Student's 'humiliating' Swiss Cottage stop and search was 'prime example of ethnic profiling' says charity
PUBLISHED: 07:00 05 July 2019 | UPDATED: 08:22 05 July 2019
A drama student has spoken out over the "humiliating experience" of being tackled to the ground by police outside a Swiss Cottage pub.
Moses Alexander, 21, has been backed up by a leading charity who described what happened to him as he left the Ye Olde Swiss Cottage pub as "prime example of ethnic profiling".
Moses, who studies at the nearby Royal Central School of Speech and Drama in Eton Avenue, was leaving the pub with a friend at about 10.30pm on June 21 when, as he crossed the road near the Swiss Cottage Tube station, he said he was tackled to the ground by a number of police officers.
He has since made an official complaint to the police, who have admitted using "force" to search him and another man on the night in question.
Moses told this newspaper: "Supposedly we looked like we were doing a deal. Six officers stopped me - and not my friend - in the middle of a zebra crossing.
"I was immediately grabbed and forced to the floor, all the while being told to 'stop resisting' while a knee was placed on my chest and my hands were held down.
"[I was] humiliated publicly - I've never been put in a position where I received a display of such raw aggression from the police."
He continued: "It took place as I was crossing back towards my friends who were leaving the pub. It lasted around 25 minutes."
"The main officer said: 'There are a lot of crimes in the area,' and: 'If someone reported that someone had a knife, we wouldn't go and ask [...] - we'd go in, grab him and be ready to throw punches.'"
The student, who was brought up in Finchley but now lives in Stratford, said he was shocked by being mistaken for a criminal, and was confused by the reference to a knife, "especially since this wasn't the crime they supposedly stopped me for".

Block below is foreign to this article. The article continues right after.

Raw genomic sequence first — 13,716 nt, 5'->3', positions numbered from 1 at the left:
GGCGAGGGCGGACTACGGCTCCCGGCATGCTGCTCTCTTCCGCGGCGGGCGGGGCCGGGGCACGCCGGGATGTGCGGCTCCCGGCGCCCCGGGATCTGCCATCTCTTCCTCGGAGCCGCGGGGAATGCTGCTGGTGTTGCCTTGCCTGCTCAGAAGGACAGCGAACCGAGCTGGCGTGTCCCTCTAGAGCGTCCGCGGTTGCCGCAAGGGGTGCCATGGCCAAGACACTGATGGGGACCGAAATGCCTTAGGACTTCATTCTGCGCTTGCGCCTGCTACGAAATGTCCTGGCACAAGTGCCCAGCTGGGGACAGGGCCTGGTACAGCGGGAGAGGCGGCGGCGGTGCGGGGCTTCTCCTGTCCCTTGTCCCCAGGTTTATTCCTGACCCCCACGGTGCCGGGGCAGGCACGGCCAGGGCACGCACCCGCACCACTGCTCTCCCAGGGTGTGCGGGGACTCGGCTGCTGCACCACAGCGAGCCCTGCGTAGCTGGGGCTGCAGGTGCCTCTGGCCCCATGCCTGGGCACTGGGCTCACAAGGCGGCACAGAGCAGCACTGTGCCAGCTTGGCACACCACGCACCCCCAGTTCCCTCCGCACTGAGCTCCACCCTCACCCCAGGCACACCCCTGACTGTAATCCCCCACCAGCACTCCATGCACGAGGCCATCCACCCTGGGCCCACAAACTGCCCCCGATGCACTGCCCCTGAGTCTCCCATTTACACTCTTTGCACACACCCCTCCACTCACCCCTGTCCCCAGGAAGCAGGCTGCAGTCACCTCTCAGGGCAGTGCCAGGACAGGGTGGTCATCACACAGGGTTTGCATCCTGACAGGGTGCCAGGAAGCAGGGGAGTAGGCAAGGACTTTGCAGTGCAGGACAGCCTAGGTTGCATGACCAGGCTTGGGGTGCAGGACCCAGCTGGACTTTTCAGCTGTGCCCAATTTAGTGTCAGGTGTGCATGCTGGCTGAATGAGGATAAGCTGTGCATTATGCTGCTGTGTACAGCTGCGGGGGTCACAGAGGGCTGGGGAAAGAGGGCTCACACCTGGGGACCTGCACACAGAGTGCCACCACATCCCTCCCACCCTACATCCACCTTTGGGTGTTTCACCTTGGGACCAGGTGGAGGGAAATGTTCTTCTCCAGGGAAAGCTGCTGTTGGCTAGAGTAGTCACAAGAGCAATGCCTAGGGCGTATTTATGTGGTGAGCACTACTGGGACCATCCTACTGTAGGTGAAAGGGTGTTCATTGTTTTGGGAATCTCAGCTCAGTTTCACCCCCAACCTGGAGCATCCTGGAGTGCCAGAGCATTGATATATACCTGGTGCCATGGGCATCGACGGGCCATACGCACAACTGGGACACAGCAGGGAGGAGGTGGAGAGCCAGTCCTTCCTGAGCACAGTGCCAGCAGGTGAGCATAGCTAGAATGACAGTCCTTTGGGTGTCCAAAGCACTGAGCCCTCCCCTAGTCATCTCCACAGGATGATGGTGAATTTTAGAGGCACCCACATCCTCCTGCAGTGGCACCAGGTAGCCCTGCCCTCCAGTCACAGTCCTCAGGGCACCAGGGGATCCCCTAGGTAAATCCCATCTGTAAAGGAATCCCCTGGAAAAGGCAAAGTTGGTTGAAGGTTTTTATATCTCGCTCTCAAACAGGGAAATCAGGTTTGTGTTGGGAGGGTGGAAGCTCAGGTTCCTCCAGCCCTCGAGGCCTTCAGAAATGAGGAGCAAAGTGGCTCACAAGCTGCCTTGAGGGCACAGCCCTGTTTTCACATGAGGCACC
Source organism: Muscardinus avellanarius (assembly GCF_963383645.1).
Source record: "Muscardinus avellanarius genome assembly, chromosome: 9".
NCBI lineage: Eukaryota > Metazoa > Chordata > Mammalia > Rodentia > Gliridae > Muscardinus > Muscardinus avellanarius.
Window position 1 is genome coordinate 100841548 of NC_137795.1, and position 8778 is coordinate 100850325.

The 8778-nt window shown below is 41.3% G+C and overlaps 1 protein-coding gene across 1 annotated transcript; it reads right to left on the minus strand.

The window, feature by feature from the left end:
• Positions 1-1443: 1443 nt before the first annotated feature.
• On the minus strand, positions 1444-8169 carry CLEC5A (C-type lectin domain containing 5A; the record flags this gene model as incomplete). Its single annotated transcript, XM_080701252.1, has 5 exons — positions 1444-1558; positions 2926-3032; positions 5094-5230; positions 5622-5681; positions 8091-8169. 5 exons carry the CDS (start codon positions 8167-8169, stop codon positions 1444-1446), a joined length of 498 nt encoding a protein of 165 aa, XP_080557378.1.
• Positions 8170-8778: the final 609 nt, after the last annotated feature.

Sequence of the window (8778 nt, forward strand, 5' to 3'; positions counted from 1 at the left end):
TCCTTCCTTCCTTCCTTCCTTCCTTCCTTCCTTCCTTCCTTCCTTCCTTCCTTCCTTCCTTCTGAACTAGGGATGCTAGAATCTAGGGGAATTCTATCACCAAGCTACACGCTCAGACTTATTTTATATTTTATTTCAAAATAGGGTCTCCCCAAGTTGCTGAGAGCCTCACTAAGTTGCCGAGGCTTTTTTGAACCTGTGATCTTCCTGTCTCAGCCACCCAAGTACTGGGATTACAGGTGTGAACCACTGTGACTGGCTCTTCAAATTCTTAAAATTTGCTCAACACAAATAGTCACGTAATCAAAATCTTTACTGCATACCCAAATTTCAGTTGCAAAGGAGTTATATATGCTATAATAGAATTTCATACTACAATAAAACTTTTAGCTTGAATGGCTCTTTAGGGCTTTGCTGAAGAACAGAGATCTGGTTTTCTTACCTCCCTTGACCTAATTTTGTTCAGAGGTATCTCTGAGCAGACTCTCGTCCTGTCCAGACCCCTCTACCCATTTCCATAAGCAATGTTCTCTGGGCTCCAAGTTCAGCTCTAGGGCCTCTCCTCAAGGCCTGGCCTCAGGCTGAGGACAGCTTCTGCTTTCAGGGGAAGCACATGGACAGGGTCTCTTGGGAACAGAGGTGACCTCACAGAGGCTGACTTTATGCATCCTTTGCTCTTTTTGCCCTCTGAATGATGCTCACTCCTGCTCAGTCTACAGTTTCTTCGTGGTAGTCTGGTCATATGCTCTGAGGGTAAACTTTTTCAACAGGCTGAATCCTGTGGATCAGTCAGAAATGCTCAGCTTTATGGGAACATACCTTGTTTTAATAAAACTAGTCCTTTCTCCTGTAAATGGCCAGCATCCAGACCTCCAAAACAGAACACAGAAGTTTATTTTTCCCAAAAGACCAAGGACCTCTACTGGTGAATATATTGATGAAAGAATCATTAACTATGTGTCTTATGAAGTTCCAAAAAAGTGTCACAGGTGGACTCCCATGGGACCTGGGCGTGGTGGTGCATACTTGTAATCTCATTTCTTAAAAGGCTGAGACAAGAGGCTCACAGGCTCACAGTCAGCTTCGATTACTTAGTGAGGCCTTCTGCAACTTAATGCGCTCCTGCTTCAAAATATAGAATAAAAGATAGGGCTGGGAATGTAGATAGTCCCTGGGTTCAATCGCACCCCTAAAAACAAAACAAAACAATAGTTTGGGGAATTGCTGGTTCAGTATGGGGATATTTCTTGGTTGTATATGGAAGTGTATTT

Moses' older sister Maya, 29, also condemned what happened, and said it was emblematic of police behaviour towards young black men.
She told the Ham&High: "Police on patrol saw them and assessed the white young man's behaviour to be 'sketchy'. But their immediate reaction was to forcibly handcuff and pin the black young man to the pavement in front of a crowd of his university peers."
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Maya added: "The [stop and search] policy readily categorises leaving a pub and crossing a road as 'suspicious behaviour'.
"They don't ask questions first, they grab you and go in 'ready to throw punches' - as my brother was informed as he was kneed in the ribs."
The police claim Moses was "not compliant" and "appeared under the influence of drink" before they used force. They also said he had walked away from officers.
However Moses disagrees with their account, saying a cop told him he had been tackled to the ground as he had "tensed up." He also denies that he walked away.
He said: "Instead of just being scared, tensing up shouldn't be synonymous with the failure of compliance."
Katrina Ffrench, the chief exec of stop and search monitoring charity StopWatch, told the Ham&High: "This is a prime example of the ethnic profiling that happens with the use of stop and search powers.
"It is troubling that young black boys and men are routinely being viewed with suspicion and having to engage with the police unnecessarily.
"Furthermore, the disproportionate level of force officers use toward black individuals is also alarming and undoubtedly contributes to the trust and confidence deficit in the police."
A police spokesperson said: "At around 2210hrs on June 21, two men were stopped in Finchley Road, Camden.
"One of the men walked away from the officer. He was not compliant and appeared under the influence of drink. Force was used to detain him and the search of both men was completed.
"Nothing of note was found and the man was not injured. Police actions were fully explained."
Scotland Yard say they are awaiting confirmation that Moses' complaint has been received.
According to law, police have the power to stop and search you if an officer has reasonable grounds to believe that you have been involved in a crime, or think that you are in possession of a prohibited item.
It is unclear on what supposedly reasonable grounds Moses was searched.